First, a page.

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The Good Phight’s top 20 prospects: #17 - Micah Ottenbreit

High school starters are a crapshoot, but this stuff is one the team liked their odds on

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We continue our countdown of top prospects here at The Good Phight, counting backwards from 20 to our top prospect.

Micah Ottenbreit, 18 years old, RHP

Scouting report, via Fangraphs:

Ottenbreit is a super-projectable righty with low-90s velo right now and a more advanced curveball/changeup complement than is typical for a cold weather high schooler. While his stuff quality is advanced, that descriptor does not extend to his command. Pitches often sail on him, up and to his arm side. He needs to develop control several grades better than he currently has just to be a reliever, but Ottenbreit has starter-quality stuff and fits in with the $1 million prep arm archetype that typically falls toward the top of the 40 FV tier on our lists.

Jay: 20, Ethan: 20, Alex: 19

Holy smokes is that kid young.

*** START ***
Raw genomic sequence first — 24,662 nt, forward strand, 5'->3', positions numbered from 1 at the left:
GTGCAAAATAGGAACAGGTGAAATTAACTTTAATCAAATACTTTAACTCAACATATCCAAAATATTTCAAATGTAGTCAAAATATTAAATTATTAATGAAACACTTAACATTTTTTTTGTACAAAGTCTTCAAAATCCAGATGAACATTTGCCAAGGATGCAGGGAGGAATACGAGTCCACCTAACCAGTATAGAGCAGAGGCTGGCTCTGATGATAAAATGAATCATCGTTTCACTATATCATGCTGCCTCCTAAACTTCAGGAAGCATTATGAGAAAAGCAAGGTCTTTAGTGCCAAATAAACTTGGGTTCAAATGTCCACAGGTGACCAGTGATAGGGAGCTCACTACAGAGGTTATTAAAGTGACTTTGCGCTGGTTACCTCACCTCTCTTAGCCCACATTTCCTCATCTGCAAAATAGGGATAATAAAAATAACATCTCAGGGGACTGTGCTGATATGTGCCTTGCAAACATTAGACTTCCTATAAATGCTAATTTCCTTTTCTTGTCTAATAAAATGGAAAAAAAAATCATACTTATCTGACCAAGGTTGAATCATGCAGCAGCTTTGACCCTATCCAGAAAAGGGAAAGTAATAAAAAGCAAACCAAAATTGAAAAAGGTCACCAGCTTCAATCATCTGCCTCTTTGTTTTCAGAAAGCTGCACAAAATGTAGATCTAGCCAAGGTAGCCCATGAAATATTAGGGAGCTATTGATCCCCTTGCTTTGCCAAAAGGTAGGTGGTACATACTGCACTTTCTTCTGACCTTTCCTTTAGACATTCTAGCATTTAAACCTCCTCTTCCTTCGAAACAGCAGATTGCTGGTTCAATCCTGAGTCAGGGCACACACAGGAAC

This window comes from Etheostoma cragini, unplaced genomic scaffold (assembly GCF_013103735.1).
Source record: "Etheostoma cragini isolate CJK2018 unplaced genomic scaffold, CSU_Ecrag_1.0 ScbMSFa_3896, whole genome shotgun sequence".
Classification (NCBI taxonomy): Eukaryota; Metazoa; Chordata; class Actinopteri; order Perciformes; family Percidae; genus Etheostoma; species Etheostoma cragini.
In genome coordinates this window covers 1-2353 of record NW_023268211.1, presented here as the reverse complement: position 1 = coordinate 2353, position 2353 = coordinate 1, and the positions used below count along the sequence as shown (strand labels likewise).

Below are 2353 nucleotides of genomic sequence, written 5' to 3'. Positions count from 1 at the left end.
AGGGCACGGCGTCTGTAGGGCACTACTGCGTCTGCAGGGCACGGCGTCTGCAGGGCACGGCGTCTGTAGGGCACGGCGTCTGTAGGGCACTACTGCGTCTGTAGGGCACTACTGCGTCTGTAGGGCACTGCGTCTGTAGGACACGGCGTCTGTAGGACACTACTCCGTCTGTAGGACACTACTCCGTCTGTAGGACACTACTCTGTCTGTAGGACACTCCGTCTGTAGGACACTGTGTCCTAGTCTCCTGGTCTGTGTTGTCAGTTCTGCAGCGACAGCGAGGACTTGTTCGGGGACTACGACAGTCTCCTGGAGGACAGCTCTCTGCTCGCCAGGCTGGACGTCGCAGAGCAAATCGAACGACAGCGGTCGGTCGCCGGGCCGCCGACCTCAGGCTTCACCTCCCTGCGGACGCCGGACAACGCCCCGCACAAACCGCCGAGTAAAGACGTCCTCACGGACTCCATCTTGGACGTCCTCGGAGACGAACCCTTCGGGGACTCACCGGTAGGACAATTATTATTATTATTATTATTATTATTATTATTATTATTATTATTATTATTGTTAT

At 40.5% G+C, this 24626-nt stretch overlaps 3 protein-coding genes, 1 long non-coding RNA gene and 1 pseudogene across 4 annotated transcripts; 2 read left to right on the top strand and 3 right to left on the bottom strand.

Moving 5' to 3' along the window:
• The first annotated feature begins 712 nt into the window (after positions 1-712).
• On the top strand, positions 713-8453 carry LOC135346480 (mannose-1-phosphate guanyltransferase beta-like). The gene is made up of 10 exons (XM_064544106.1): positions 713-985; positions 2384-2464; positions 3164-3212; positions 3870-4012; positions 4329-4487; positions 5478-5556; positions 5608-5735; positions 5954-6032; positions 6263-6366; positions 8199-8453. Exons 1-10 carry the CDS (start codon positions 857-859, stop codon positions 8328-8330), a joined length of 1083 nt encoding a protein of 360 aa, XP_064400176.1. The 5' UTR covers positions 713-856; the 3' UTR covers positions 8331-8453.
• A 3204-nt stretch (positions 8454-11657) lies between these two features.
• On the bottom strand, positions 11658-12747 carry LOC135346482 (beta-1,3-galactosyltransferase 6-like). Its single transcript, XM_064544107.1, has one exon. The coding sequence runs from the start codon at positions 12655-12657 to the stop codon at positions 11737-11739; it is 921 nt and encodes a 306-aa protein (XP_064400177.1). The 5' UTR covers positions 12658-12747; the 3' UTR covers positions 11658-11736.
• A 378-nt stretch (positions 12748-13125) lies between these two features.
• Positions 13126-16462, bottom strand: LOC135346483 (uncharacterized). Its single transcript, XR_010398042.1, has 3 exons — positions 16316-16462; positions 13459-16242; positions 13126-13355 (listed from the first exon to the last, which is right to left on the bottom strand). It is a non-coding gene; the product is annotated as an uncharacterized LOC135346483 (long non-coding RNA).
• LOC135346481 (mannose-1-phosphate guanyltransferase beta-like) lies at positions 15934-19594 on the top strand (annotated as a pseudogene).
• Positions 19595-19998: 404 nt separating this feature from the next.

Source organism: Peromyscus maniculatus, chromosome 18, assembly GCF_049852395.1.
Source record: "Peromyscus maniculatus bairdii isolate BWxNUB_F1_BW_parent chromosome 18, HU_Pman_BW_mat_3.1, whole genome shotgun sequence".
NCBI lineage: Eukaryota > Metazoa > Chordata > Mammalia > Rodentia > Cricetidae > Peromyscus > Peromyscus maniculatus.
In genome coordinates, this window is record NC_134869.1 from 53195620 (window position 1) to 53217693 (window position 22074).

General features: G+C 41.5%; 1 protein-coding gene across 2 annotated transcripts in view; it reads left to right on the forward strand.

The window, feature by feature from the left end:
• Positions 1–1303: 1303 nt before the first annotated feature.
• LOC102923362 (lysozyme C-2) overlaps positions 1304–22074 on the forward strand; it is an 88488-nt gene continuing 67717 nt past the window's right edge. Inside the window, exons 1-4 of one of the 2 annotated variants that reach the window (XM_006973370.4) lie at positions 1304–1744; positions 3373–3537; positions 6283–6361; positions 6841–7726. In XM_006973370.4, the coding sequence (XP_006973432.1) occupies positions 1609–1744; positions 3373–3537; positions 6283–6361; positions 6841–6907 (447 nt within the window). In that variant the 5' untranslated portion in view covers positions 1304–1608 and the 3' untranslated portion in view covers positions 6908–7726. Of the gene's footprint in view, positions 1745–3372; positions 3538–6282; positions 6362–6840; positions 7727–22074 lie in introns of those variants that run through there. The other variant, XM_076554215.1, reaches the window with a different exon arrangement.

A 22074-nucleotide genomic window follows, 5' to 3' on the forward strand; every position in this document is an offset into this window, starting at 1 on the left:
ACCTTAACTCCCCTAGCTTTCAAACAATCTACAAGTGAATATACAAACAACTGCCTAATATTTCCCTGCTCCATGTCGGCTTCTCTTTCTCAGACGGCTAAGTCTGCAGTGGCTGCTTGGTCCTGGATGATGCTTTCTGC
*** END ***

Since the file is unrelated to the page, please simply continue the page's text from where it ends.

Seriously, look at that picture. I know that we are all getting older and that eventually, there are players in the big leagues who were born after 2000 and it will happen with regularity soon, but whenever I see a player this young, it’s just striking to see. Anyway...

Ottenbreit looks like one of those kids who really, really needs professional coaching. In this video, as the scouting report says, almost all of his misses were high and inside to his arm side. You can see why so many of the right-handed batters were flinching since they were likely scared to death. When he was able to throw strikes, there was a solid, repeatable delivery, a decent curveball that locked up a few of the batters and working changeup. When a team drafts a pitcher, they are looking for that stuff first, thinking that if the control is fixable, they might have something on their hands. Considering the Phillies went overslot to sign Ottenbreit, they obviously believe they can teach him that command he needs. The tools are there for him to get better as he adds some strength, but hoo boy do they need to teach him some command.

The foundation for him to be a major league starter is there. Adding some good weight to his frame is the first step, followed by professional coaching. He’ll probably start in the complex league in 2022, but if he can start to harness the control even a little bit, it wouldn’t be surprising to see him get a few end of season starts in Low-A. He’s a project, for sure, but one that could have some dividends paid in a few seasons.

Keep an eye on Ottenbreit this year.